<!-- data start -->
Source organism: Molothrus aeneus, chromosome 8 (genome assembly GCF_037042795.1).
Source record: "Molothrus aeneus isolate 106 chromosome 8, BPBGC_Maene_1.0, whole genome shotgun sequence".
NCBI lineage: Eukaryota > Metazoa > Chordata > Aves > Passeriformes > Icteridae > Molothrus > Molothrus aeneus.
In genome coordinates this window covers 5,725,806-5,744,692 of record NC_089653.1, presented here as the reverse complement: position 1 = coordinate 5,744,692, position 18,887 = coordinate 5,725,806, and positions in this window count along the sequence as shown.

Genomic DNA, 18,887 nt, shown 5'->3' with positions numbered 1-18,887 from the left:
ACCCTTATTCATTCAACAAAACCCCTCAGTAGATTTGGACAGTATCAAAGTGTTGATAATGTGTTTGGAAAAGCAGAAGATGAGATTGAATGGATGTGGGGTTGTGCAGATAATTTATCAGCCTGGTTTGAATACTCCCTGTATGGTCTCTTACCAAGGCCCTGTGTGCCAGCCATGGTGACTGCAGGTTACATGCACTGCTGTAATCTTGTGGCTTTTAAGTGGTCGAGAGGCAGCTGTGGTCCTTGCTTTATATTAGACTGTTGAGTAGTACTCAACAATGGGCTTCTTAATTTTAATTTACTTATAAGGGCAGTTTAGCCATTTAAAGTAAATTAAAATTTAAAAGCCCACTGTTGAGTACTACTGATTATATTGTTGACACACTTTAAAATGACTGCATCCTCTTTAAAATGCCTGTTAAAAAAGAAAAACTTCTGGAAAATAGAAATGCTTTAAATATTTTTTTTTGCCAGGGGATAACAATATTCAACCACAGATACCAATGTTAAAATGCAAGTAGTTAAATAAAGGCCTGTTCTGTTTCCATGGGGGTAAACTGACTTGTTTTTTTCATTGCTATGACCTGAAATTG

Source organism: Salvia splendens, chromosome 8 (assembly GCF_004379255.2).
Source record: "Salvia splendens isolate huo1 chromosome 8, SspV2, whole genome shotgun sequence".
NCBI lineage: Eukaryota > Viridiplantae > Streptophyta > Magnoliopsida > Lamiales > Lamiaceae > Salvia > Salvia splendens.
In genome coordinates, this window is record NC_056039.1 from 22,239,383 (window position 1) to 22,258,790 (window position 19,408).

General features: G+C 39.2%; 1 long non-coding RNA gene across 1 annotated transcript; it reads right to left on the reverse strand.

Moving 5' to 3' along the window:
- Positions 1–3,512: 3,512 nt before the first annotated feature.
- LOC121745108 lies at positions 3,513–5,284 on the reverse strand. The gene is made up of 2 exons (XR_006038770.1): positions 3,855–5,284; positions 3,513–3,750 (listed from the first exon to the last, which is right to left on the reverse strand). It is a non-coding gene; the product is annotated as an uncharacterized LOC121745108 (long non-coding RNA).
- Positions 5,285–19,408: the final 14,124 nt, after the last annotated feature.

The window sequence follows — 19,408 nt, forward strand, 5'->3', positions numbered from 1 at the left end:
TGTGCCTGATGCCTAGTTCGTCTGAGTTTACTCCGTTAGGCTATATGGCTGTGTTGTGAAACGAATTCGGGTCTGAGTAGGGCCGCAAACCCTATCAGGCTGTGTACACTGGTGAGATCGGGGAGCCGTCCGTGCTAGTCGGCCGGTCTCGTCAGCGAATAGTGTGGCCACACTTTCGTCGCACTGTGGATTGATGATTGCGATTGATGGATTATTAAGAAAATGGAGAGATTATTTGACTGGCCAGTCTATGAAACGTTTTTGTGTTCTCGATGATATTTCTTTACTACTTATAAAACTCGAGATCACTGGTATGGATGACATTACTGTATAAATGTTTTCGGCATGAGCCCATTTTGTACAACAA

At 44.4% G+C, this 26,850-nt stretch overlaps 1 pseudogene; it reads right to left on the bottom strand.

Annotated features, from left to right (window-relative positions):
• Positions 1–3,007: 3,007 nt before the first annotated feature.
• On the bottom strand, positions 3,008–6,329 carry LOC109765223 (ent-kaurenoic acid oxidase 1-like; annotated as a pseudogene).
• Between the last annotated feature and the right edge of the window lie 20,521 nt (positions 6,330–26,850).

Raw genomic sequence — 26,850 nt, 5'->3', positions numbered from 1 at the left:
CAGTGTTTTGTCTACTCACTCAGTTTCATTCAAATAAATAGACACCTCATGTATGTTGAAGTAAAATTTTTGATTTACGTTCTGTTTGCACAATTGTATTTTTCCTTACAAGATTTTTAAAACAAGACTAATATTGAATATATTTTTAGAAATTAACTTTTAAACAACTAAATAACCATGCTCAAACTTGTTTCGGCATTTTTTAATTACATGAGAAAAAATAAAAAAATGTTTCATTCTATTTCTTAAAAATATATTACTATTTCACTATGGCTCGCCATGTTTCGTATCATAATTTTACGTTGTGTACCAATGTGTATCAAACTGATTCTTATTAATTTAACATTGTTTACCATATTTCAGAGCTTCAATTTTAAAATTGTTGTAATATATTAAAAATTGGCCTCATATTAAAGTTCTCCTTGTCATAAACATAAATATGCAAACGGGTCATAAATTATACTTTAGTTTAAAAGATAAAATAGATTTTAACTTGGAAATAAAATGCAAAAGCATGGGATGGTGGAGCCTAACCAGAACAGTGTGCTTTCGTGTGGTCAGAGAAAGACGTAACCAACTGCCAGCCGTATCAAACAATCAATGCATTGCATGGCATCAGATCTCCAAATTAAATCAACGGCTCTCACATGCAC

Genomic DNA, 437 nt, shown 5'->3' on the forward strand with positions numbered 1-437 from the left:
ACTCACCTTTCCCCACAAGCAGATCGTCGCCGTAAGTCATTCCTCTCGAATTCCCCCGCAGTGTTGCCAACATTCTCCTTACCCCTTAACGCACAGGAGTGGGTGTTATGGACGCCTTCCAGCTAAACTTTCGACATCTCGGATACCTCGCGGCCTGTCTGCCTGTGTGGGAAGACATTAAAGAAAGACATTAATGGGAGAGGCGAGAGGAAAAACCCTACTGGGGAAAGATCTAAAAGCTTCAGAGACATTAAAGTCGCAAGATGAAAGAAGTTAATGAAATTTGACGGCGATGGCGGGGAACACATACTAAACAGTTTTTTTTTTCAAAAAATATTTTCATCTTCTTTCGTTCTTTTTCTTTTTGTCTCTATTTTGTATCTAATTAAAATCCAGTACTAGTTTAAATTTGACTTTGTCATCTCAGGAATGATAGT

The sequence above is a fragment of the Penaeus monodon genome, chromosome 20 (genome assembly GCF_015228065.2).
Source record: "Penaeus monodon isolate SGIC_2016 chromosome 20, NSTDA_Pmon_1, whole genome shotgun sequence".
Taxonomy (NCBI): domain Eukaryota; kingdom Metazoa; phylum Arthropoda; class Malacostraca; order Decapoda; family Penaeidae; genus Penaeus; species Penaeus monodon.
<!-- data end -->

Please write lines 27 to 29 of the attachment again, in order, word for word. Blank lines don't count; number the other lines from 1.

The sequence above is a fragment of the Penaeus monodon genome, chromosome 20 (genome assembly GCF_015228065.2).
Source record: "Penaeus monodon isolate SGIC_2016 chromosome 20, NSTDA_Pmon_1, whole genome shotgun sequence".
Taxonomy (NCBI): domain Eukaryota; kingdom Metazoa; phylum Arthropoda; class Malacostraca; order Decapoda; family Penaeidae; genus Penaeus; species Penaeus monodon.